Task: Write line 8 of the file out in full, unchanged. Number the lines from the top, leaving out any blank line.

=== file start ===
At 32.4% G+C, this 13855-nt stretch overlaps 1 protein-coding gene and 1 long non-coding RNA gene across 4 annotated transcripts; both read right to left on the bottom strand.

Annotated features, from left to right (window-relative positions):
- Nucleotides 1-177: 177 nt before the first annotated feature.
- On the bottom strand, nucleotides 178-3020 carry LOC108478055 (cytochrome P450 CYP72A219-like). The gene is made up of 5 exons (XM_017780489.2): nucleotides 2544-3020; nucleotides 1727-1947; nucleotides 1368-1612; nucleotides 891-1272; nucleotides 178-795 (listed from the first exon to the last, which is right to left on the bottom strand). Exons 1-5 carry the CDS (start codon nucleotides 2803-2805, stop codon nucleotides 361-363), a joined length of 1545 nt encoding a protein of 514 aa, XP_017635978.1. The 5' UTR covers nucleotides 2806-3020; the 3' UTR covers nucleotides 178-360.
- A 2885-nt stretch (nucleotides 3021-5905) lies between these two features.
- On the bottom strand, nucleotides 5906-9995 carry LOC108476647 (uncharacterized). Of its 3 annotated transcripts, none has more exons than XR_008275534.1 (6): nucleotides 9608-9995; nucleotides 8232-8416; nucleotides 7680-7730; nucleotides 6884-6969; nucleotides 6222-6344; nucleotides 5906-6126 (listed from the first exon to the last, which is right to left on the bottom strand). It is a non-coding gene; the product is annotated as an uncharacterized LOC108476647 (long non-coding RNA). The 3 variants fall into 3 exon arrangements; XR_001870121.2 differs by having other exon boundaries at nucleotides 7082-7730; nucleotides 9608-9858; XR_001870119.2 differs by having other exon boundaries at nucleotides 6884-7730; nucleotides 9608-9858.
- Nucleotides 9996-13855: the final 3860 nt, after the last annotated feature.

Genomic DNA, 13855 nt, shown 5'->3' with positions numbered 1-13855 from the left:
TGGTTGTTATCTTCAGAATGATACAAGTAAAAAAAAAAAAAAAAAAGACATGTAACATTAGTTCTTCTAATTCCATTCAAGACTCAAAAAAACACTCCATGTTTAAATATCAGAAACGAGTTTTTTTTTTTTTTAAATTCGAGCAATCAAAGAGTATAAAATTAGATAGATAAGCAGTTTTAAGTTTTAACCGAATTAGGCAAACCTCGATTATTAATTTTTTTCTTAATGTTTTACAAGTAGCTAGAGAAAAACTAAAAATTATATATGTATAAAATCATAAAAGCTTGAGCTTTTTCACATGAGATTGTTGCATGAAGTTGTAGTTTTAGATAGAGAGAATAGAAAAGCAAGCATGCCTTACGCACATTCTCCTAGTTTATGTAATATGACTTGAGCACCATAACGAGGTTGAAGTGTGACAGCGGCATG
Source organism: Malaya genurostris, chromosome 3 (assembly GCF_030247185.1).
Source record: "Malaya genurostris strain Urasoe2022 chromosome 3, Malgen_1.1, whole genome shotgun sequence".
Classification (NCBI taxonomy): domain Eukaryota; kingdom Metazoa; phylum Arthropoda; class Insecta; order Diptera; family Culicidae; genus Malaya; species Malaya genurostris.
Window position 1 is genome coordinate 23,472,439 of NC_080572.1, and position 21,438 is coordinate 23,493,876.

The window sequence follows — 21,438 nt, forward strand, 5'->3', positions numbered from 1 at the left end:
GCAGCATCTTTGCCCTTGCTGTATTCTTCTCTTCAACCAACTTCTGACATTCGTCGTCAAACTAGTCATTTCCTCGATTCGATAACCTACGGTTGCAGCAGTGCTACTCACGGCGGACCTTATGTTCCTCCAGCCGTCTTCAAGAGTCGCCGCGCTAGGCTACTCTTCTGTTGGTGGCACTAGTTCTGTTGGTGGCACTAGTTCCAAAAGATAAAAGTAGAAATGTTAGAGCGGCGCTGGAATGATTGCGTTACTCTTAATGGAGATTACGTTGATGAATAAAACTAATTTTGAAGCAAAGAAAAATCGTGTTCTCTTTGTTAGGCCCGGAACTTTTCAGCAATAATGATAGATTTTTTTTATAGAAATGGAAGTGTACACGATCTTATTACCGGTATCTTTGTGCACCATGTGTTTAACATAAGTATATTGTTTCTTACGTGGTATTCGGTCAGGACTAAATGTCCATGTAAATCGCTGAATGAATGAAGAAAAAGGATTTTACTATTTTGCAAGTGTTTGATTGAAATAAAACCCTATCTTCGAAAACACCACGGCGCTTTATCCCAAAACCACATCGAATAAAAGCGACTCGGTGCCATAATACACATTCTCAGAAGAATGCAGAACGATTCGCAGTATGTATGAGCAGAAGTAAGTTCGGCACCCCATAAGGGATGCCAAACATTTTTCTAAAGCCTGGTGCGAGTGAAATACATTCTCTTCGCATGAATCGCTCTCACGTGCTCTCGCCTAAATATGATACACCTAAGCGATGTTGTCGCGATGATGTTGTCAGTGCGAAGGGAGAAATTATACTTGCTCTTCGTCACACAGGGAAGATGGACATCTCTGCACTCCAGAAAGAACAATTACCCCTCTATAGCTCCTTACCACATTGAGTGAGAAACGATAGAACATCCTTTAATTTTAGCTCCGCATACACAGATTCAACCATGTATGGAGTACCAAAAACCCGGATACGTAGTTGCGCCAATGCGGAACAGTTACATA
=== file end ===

Genomic DNA, 13855 nt, shown 5'->3' with positions numbered 1-13855 from the left: